We – mankind – came up with all these stupid pathways to reach Him or Her. And it has been those pathways that have caused most of mankind’s troubles. If you look at most religions, there are many good (by any standard) similarities that bind us together as humans. For me personally taking Jesus Christ as my personal saviour and knowing how He sacrified for me is what gets me up in the morning. That is how it is valuable to me. Hebrews says: “Now faith is the substance of things hoped for, the evidence of things not seen.” The existence of my faith doesn’t take away from my belief in science – these things can co-exist. For me it is like the wind – I cannot see it yet I know it is there. Be blessed with today and be open to the wonder of faith.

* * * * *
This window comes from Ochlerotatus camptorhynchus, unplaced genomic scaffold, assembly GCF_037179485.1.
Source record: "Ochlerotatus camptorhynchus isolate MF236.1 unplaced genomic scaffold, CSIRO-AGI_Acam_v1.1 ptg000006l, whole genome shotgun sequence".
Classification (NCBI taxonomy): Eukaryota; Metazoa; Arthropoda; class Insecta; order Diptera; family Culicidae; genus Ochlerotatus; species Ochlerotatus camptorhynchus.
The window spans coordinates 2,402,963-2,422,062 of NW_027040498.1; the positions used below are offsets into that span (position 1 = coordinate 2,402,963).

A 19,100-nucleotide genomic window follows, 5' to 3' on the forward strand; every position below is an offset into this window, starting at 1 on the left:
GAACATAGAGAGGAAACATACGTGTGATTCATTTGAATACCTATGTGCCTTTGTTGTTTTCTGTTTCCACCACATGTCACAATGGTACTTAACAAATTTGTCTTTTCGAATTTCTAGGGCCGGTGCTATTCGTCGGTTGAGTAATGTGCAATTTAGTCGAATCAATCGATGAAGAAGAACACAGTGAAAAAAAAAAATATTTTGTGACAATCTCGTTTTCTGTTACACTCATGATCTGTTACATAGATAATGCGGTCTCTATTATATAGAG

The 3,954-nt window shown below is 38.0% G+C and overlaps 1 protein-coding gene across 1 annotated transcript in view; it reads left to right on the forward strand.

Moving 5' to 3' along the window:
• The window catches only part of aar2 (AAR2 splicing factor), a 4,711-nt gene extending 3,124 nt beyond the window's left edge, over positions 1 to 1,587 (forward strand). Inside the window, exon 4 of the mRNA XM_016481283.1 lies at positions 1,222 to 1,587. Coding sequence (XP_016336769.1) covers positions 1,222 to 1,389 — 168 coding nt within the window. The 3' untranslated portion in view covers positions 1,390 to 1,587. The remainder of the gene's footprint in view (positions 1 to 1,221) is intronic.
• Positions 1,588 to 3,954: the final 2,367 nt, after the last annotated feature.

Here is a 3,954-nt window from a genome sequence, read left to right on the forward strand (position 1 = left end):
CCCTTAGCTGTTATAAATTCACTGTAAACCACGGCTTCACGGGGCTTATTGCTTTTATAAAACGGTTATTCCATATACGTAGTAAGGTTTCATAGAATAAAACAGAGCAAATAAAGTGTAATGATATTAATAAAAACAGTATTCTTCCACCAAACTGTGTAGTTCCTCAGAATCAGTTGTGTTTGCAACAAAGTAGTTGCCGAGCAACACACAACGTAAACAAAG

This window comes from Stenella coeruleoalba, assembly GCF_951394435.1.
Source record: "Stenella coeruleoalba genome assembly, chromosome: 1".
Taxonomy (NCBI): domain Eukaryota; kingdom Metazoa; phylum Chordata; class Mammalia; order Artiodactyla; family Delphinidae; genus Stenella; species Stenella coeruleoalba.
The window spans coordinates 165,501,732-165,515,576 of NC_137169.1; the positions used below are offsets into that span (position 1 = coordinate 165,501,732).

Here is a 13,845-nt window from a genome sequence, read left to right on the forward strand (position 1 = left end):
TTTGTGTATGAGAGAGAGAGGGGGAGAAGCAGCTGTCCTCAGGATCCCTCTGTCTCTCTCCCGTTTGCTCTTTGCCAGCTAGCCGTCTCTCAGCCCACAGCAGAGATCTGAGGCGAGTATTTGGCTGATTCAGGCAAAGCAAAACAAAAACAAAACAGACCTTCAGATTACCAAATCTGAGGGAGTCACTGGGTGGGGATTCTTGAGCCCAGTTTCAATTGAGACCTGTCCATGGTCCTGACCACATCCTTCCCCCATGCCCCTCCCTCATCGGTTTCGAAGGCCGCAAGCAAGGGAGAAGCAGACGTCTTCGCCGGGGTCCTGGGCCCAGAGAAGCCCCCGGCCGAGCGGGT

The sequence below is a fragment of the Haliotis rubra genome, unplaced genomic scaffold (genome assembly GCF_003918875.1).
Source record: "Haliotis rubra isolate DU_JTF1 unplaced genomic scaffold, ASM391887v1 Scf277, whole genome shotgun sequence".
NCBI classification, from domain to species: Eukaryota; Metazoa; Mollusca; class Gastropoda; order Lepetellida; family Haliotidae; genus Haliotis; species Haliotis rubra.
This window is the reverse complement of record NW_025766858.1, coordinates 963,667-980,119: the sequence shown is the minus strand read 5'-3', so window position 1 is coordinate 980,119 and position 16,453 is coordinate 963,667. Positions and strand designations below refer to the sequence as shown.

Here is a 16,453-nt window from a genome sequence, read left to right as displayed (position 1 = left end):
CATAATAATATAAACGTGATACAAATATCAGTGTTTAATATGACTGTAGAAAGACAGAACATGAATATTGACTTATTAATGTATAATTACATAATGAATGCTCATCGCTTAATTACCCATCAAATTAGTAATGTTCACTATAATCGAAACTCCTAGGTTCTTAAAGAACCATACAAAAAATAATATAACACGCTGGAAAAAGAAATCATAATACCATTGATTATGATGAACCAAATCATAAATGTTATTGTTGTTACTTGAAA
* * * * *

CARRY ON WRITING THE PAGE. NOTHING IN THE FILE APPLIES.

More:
Ketan said...

Hi anonymous! I somehow liked your post. I can see traces of how of I used to see the world before I turned atheist.

Re: beauty of rose, I'd just give you an idea of how I look at such phenomena. I'm not vouching for its biologic accuracy, but evolution of rose that blooms beautifully could be somewhat similar: